Raymond Carver Writing Styles in Errand

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Point of View

In "Errand" Carver employs an omniscient narrator who, in word choice, tone, and perspective, embodies the voice of a historian. An omniscient narrator has access to the thoughts and actions of all the characters in a story and hovers, godlike, over the story. Historians use this point of view to create an objective, truthful representation of events. They reveal information to the reader that characters do not yet know. Carver uses this point of view to effect an authoritative tone, as well as to allow himself artistic license with this point of view later in the story when he imagines the scene between Olga Knipper and the young man. By incorporating so much historical information, in the form of diary entries and quotations from memoirs and biographies, Carver effectively questions the boundaries between what makes an essay and what makes a short story.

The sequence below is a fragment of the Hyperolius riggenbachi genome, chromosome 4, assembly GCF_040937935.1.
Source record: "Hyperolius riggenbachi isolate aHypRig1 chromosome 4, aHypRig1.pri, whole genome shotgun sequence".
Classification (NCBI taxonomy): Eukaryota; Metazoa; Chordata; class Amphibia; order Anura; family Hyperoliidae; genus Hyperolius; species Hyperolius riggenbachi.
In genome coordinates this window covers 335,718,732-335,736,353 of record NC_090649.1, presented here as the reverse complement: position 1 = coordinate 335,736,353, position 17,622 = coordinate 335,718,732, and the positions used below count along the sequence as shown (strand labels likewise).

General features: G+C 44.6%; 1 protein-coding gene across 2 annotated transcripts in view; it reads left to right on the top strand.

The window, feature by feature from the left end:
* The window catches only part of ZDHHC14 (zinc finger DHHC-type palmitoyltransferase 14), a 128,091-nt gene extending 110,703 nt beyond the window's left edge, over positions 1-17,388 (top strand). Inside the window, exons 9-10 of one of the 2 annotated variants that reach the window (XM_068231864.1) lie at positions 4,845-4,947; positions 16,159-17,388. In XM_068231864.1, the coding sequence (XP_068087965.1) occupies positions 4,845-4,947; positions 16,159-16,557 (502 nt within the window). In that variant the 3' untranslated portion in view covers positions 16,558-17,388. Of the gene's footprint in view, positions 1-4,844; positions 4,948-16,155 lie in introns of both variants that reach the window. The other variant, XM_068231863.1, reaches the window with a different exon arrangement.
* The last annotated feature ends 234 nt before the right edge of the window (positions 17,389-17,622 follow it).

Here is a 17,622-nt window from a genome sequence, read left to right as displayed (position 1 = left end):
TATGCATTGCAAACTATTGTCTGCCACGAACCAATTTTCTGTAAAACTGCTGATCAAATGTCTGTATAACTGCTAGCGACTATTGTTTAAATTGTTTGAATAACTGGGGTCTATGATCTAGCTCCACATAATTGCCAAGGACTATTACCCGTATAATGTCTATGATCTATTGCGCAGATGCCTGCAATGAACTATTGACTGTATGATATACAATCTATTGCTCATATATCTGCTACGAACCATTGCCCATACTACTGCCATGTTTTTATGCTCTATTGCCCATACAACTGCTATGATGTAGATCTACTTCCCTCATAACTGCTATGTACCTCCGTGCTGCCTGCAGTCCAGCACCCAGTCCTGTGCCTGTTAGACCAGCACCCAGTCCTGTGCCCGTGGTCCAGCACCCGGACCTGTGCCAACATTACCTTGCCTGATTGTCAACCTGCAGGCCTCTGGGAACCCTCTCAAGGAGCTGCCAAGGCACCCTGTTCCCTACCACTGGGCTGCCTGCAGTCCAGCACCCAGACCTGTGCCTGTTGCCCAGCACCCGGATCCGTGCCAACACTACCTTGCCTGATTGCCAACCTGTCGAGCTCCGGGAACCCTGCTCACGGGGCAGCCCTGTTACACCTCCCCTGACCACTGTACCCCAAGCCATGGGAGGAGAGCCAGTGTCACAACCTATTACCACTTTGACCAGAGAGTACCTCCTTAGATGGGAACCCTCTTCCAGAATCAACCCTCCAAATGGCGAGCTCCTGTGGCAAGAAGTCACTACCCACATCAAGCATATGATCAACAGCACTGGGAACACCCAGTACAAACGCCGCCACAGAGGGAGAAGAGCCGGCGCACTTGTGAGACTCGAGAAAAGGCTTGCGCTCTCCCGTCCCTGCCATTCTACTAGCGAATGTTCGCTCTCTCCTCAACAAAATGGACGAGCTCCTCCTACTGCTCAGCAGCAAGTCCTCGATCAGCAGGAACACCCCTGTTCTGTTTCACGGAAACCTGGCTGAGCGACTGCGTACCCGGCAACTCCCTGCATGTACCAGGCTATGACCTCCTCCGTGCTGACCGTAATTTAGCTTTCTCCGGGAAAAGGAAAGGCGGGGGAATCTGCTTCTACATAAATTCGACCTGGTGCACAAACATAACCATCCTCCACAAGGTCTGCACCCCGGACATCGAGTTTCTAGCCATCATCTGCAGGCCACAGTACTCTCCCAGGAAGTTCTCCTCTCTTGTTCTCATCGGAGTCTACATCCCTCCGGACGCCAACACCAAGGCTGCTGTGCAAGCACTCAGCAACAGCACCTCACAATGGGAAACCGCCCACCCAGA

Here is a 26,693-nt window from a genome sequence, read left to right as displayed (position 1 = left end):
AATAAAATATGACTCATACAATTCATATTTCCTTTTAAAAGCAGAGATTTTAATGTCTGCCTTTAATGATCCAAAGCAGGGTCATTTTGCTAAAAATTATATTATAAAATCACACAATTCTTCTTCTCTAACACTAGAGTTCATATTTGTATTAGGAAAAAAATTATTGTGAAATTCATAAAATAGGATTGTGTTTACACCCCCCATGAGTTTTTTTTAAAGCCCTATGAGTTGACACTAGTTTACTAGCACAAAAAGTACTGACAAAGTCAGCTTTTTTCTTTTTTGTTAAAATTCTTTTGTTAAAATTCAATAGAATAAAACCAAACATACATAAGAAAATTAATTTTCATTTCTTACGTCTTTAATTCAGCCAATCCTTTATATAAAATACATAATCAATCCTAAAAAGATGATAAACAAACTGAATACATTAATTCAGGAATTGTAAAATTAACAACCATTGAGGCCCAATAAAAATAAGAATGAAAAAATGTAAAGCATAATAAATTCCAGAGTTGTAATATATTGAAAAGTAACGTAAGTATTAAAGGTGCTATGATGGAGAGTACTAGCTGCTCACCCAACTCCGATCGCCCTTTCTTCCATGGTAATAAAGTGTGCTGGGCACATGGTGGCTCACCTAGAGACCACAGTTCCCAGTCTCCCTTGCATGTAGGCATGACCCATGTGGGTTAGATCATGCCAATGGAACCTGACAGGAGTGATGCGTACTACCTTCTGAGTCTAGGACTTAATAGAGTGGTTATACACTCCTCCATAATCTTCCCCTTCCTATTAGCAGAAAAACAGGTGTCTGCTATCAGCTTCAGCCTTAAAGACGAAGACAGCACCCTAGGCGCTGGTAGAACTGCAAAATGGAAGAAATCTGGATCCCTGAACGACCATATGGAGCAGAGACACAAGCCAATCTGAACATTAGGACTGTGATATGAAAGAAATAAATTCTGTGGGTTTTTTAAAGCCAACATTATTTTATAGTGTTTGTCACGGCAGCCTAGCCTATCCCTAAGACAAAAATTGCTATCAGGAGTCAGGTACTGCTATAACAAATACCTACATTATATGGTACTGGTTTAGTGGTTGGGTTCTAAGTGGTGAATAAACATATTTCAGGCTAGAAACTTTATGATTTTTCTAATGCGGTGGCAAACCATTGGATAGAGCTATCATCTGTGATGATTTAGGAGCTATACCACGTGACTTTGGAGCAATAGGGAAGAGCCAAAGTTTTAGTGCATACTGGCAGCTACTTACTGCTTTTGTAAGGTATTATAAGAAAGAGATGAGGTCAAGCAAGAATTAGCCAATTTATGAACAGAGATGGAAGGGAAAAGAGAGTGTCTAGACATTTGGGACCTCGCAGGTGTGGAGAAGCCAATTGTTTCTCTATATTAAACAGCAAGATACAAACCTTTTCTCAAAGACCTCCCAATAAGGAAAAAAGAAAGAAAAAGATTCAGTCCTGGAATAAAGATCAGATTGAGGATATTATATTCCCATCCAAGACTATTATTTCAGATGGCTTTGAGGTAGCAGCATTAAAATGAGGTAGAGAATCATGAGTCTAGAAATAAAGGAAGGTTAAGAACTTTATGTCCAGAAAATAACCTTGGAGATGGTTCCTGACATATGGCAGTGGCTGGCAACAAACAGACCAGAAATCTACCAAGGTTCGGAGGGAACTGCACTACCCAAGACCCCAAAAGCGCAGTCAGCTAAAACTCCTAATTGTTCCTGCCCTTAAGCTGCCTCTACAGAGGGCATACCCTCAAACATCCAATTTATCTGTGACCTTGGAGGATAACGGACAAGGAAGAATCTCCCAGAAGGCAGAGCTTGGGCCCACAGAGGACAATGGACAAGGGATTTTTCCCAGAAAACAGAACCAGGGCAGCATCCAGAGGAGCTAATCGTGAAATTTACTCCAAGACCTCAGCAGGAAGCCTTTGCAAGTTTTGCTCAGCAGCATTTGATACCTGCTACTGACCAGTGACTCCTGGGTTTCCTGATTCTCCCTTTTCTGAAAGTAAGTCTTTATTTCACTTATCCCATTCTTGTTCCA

Realism

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This section contains 238 words
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Copyrights
Gale
Errand from Gale. ©2005-2006 Thomson Gale, a part of the Thomson Corporation. All rights reserved.
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